There are a number of football coaching positions on a typical coaching staff. As positions get more and more specialized, they need individual attention from coaches who specialize in a particular area.
- Quarterback coach. This is one of the newest football coaching positions. There was a time when the quarterback was coached by the offensive coordinator, but teams realized that the quarterback—the most important position on the team—needs his own individual attention. The quarterback coach works on technique and mechanics, and not so much on offensive philosophy, which is the job of the offensive coordinator.
- Offensive line coach. The football coach in this position works with the offensive linemen on their blocking techniques. He helps design blocking schemes for both running and passing plays and helps his five players learn to work together. He at times has input into the offensive philosophy and play calling, and this position is often a stepping stone to higher-level coaching posts.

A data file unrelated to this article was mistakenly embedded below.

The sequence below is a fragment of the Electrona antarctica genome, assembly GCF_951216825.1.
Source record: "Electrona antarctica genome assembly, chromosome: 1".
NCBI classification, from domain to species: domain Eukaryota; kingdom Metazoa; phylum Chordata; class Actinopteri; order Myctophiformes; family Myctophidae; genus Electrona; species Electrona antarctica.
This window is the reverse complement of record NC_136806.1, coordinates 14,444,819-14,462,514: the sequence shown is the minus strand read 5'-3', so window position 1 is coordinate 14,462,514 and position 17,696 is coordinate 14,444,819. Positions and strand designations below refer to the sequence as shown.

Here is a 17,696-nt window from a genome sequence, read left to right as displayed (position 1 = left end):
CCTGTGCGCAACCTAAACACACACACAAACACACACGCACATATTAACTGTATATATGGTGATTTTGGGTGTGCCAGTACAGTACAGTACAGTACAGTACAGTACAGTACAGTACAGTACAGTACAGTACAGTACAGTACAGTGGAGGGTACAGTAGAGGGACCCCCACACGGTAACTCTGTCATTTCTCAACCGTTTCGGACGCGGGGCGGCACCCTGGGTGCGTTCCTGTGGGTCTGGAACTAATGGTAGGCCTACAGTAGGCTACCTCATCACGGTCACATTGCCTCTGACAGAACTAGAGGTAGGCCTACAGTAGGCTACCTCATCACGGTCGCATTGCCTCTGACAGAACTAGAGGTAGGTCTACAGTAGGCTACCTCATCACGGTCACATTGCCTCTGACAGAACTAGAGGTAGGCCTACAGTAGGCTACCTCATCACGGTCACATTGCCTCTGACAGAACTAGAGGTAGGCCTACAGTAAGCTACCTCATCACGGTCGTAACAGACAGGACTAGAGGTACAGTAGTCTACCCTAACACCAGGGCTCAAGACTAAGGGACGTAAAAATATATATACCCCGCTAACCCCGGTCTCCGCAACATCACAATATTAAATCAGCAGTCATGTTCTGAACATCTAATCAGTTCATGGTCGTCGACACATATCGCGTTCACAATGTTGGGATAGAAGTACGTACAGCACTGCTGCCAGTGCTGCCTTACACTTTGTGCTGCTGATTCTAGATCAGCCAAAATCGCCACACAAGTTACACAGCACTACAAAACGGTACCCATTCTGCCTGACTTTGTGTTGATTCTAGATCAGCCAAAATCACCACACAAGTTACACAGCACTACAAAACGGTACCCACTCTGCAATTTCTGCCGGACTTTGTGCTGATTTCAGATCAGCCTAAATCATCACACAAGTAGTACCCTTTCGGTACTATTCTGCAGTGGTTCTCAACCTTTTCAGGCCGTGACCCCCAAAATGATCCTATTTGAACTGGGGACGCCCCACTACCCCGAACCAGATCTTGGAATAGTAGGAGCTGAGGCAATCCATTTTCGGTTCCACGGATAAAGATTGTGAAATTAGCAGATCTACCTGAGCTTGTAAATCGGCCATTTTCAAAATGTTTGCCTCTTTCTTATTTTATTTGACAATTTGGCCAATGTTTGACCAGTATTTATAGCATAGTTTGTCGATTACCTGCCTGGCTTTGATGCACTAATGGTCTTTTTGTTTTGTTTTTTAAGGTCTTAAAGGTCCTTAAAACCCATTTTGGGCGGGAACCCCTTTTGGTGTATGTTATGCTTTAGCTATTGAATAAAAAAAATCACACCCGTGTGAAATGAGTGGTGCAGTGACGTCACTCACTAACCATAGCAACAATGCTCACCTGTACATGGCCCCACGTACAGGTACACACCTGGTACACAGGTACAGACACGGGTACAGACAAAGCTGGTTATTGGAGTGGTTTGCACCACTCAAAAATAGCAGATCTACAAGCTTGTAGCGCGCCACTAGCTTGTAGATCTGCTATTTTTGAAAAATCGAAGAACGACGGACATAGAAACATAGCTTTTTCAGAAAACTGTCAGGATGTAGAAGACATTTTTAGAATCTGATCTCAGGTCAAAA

- Linebacker coach. Linebackers require the most diverse set of skills of any position on the field and require a unique coach. This football coaching position is filled by a coach who oversees a group of players that must be able to blitz the quarterback, cover players downfield and step up and stop the run.
- Defensive back coach. The football coach for this position leads players who have a very demanding job—they are out on an “island,” and any mistake can lead to a long play for the offense. This coach, if successful, can be promoted to defensive coordinator.
- Running back coach. The person in this football coaching position helps the team workhorse with his running ability. Reading defenses, having good field vision, picking up the blitz and running routes are among the tasks on which a running back must be coached.